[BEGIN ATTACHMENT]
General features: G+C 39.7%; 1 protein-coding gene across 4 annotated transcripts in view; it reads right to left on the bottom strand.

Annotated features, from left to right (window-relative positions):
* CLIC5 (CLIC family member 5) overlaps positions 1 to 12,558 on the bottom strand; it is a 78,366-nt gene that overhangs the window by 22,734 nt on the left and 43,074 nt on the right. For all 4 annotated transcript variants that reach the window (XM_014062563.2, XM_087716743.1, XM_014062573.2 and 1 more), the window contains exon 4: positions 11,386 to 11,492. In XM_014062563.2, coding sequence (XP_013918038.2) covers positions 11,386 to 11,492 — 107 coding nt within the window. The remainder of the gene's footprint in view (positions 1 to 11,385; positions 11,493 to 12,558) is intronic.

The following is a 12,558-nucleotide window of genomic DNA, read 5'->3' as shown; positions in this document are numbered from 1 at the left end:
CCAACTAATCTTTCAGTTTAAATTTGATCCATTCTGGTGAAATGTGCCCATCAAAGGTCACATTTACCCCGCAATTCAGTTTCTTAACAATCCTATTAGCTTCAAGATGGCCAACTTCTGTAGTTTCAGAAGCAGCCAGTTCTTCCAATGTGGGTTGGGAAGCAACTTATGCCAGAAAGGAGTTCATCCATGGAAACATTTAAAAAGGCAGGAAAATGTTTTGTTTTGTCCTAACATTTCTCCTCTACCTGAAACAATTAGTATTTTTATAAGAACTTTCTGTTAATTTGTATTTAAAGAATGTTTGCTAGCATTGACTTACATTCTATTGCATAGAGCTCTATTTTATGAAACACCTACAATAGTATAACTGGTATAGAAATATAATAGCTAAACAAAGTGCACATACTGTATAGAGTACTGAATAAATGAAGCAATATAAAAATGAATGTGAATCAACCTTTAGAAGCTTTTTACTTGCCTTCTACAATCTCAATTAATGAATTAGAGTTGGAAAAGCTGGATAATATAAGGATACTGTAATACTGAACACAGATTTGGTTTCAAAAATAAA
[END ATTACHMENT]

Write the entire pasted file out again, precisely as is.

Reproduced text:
General features: G+C 39.7%; 1 protein-coding gene across 4 annotated transcripts in view; it reads right to left on the bottom strand.

Annotated features, from left to right (window-relative positions):
* CLIC5 (CLIC family member 5) overlaps positions 1 to 12,558 on the bottom strand; it is a 78,366-nt gene that overhangs the window by 22,734 nt on the left and 43,074 nt on the right. For all 4 annotated transcript variants that reach the window (XM_014062563.2, XM_087716743.1, XM_014062573.2 and 1 more), the window contains exon 4: positions 11,386 to 11,492. In XM_014062563.2, coding sequence (XP_013918038.2) covers positions 11,386 to 11,492 — 107 coding nt within the window. The remainder of the gene's footprint in view (positions 1 to 11,385; positions 11,493 to 12,558) is intronic.

The following is a 12,558-nucleotide window of genomic DNA, read 5'->3' as shown; positions in this document are numbered from 1 at the left end:
CCAACTAATCTTTCAGTTTAAATTTGATCCATTCTGGTGAAATGTGCCCATCAAAGGTCACATTTACCCCGCAATTCAGTTTCTTAACAATCCTATTAGCTTCAAGATGGCCAACTTCTGTAGTTTCAGAAGCAGCCAGTTCTTCCAATGTGGGTTGGGAAGCAACTTATGCCAGAAAGGAGTTCATCCATGGAAACATTTAAAAAGGCAGGAAAATGTTTTGTTTTGTCCTAACATTTCTCCTCTACCTGAAACAATTAGTATTTTTATAAGAACTTTCTGTTAATTTGTATTTAAAGAATGTTTGCTAGCATTGACTTACATTCTATTGCATAGAGCTCTATTTTATGAAACACCTACAATAGTATAACTGGTATAGAAATATAATAGCTAAACAAAGTGCACATACTGTATAGAGTACTGAATAAATGAAGCAATATAAAAATGAATGTGAATCAACCTTTAGAAGCTTTTTACTTGCCTTCTACAATCTCAATTAATGAATTAGAGTTGGAAAAGCTGGATAATATAAGGATACTGTAATACTGAACACAGATTTGGTTTCAAAAATAAA